Opening Tip: Go even smaller?

Every weekday throughout the season, ESPNNewYork.com will tackle a burning question about the Knicks in our "Opening Tip" segment.

Today's Burning Question: If the Knicks' offense struggles early in Game 5, should Mike Woodson try a five-man penetrating/shooting lineup?

After Wednesday's practice, Mike Woodson said he's "contemplating" going back to the starting five of Pablo Prigioni, Raymond Felton, Iman Shumpert, Carmelo Anthony and Tyson Chandler.

Since the Knicks' Game 3 loss, there's been a lot of talk about the Knicks' lineups, especially offensively, and rightfully so. While the Knicks have held the Pacers to an average of 87.5 points in the past two games, their scoring has been atrocious.

The two biggest offensive issues facing the Knicks have been their inability to capitalize on primary- and secondary-break opportunities, and to force the Pacers' bigs away from the paint in half-court sets. Therefore, in Game 5, it might behoove Woodson to try a lineup featuring Anthony or Chris Copeland at the 5 alongside four guards. Steve Novak could also play the 4.

"That would force [Roy] Hibbert to step outside," a veteran NBA scout said. "The Knicks need to move the ball a lot better and get more open looks, so going smaller could accomplish that against the Pacers."

Because the Knicks have heavily leaned on Anthony as the series has gone on, their offense has been strong side heavy, allowing the Pacers to stay in single coverage and park down low. They sense that Melo is wanting to take over, due to the Knicks' offensive struggles, and his passing has dried up. He's not seeing the weak side on the move. Where has the trust with his teammates gone?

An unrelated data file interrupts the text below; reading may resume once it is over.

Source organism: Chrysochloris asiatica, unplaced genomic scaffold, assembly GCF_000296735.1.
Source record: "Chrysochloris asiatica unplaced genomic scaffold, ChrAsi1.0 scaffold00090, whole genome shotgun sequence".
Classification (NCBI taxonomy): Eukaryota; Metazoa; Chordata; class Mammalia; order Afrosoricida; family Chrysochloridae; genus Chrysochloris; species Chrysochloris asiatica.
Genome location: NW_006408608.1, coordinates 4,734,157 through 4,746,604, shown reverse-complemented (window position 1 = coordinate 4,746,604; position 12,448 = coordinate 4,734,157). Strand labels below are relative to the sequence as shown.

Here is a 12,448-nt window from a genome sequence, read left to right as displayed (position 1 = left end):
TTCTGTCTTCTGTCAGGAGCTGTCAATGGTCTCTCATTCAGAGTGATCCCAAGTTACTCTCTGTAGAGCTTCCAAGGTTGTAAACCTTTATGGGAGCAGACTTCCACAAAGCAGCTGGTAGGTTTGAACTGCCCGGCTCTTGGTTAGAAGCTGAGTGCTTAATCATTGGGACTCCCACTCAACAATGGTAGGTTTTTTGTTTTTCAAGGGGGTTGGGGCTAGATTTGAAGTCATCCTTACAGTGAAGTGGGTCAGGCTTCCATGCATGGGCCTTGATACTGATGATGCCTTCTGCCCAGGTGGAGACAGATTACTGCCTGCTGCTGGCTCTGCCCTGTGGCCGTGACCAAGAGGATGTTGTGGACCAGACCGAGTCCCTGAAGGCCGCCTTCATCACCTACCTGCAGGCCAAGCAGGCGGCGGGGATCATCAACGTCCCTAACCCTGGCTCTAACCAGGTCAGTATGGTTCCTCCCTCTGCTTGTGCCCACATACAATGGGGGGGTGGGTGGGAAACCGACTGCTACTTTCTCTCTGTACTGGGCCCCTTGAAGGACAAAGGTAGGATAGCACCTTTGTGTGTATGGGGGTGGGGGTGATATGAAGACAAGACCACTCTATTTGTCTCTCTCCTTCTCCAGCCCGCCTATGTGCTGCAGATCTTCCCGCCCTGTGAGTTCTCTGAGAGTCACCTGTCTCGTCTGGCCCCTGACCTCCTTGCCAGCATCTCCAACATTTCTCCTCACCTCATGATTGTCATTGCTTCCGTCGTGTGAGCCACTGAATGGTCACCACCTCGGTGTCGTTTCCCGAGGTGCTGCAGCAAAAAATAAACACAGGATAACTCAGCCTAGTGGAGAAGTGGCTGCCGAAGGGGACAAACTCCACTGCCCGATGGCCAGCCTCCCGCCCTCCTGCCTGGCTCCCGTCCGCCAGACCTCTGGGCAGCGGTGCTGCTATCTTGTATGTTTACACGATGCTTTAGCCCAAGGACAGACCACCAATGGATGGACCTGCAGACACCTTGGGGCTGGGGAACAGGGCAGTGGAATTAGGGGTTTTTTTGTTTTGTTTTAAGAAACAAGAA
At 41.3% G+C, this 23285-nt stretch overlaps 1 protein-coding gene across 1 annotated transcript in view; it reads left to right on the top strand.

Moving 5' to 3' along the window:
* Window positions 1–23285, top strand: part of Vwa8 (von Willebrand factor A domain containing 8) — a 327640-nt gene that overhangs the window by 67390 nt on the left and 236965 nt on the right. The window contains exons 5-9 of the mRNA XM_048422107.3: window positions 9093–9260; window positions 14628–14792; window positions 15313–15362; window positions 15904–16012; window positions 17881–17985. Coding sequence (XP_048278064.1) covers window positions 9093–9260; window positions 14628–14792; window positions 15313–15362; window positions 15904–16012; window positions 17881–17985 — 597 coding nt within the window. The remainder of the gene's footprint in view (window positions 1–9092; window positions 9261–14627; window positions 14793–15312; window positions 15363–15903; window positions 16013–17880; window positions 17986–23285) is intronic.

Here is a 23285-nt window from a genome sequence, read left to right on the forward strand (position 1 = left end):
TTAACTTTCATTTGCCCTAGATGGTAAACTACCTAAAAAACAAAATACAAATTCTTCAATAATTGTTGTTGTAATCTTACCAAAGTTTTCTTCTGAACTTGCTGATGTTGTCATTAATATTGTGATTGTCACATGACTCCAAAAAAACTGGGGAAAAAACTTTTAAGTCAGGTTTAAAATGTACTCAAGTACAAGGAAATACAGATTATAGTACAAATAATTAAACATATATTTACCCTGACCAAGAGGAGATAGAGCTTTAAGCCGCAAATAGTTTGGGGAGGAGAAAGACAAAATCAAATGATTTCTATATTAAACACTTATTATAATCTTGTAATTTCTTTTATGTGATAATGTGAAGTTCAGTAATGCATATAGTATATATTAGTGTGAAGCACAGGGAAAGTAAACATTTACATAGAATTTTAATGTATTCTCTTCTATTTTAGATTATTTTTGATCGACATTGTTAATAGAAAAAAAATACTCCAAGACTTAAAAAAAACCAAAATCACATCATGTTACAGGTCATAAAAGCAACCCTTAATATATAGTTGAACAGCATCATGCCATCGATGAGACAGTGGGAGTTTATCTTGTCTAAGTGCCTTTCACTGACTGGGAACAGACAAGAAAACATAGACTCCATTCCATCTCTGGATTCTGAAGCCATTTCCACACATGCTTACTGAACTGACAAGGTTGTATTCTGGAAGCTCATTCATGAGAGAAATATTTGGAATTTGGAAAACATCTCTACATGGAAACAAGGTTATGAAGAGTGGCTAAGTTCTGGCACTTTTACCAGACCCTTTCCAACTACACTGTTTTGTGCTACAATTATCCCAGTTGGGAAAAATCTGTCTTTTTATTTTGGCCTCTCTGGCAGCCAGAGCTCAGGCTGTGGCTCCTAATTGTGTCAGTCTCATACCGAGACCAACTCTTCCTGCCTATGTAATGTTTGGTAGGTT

So if the Knicks can inject more ball movement and pick up the pace, it would greatly help Anthony's off-the-ball game. Remember how good he was spotting up from 3-point range in transition during the regular season? Not to mention, Hibbert would potentially have to guard him. That would force the Pacers to double, which they haven't done this series, therefore creating more kickout opportunities for the Knicks.

Defensively, having three or four guards on the court would help the Knicks lock down their perimeter defense, as they would have more speed rotating and less room for error switching on screens. The biggest mismatch would be down on the block with Anthony or Copeland on Hibbert, but if the Knicks focus less on doubling down, they would protect more areas on the court. The Pacers have recently ignited from downtown.

Another offensive possibility is to use Chandler more at the top of the key as a passer while his teammates run off of screens. With Chandler further out, it would create more baseline movement for closer-range scoring. Also, Chandler can be a shooting threat, which we saw once in Game 3. Don't think for a second he can't hit that consistently. He has solid form and accuracy, and if he can hit just one in Game 5, it could force Hibbert out.

Woodson has had to get creative with his lineups because of different injuries all season long. Now that he's got a full stack to play with, he needs to know when to unleash clever adjustments. He called several head-scratching audibles in Game 4. Perhaps in Game 5, he'll throw a unique wild card at the Pacers: going even smaller with his lineup.

Do you think Woodson should try an even smaller lineup if the Knicks' offense struggles early in Game 5? Leave us your comments below.

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